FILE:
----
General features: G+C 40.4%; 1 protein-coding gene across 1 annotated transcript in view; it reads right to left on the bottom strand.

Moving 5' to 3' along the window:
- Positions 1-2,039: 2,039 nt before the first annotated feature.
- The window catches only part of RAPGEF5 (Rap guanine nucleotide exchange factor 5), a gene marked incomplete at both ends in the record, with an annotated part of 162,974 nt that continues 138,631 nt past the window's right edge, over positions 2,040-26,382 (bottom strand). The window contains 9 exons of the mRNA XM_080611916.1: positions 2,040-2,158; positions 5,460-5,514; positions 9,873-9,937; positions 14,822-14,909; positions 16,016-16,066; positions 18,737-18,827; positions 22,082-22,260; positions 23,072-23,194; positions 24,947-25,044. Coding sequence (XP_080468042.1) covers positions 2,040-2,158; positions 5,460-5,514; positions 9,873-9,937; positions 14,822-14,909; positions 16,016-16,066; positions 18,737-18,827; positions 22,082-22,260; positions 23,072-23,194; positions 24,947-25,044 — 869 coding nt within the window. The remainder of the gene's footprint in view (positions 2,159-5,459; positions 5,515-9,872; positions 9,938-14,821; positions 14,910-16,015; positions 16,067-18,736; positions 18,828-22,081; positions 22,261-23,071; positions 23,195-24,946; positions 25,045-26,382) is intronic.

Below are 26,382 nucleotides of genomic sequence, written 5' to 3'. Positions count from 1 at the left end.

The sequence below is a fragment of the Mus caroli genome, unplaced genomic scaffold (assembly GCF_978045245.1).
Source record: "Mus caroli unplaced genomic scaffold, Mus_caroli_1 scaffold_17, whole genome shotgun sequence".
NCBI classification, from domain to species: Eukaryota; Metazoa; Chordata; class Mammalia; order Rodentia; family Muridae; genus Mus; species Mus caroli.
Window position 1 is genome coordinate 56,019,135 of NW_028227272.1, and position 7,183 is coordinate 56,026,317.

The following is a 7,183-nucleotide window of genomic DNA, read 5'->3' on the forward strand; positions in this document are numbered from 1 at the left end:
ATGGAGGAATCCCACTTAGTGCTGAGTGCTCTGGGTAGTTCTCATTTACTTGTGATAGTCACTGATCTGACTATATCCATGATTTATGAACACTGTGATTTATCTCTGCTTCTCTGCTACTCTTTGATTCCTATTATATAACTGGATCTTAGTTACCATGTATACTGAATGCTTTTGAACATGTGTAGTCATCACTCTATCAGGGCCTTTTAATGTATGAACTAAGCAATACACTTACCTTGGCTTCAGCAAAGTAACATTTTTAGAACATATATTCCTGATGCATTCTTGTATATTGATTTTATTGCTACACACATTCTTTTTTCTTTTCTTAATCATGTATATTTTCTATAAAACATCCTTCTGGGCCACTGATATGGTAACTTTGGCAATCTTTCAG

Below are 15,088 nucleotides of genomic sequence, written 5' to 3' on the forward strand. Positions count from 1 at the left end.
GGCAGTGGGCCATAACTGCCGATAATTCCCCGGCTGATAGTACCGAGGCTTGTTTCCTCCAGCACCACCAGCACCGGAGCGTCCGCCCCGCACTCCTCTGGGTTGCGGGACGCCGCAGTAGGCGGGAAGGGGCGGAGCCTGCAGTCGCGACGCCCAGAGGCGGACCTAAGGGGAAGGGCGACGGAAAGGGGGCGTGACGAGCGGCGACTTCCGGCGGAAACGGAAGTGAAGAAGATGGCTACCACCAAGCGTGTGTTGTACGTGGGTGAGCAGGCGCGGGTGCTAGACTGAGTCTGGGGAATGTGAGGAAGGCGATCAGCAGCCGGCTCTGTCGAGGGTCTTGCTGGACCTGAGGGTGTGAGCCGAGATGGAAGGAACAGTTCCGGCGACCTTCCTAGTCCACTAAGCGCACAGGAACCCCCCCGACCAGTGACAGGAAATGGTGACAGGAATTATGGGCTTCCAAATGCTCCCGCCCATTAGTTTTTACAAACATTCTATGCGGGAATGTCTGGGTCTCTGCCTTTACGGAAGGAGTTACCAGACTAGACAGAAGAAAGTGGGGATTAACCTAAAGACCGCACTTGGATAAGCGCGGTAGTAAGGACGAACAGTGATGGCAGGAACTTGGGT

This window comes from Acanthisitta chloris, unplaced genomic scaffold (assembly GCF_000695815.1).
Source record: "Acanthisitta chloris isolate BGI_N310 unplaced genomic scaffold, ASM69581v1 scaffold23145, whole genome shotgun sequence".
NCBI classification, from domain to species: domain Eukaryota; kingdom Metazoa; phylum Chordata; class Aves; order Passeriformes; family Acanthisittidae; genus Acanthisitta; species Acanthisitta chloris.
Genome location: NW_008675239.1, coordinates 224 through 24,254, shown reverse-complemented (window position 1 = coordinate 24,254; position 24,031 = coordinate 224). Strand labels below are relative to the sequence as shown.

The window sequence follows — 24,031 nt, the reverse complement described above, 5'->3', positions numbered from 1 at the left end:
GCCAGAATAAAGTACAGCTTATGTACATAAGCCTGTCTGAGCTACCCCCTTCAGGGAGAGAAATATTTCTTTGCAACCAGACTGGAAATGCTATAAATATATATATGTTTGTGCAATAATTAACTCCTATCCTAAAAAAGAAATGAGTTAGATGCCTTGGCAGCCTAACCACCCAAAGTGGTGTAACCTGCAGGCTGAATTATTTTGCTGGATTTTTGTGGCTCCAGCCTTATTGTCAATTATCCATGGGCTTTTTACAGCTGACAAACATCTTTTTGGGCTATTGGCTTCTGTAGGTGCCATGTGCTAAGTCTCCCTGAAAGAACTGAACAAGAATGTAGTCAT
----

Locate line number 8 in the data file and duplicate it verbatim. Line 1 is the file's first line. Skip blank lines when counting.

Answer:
NCBI classification, from domain to species: Eukaryota; Metazoa; Chordata; class Mammalia; order Rodentia; family Muridae; genus Mus; species Mus caroli.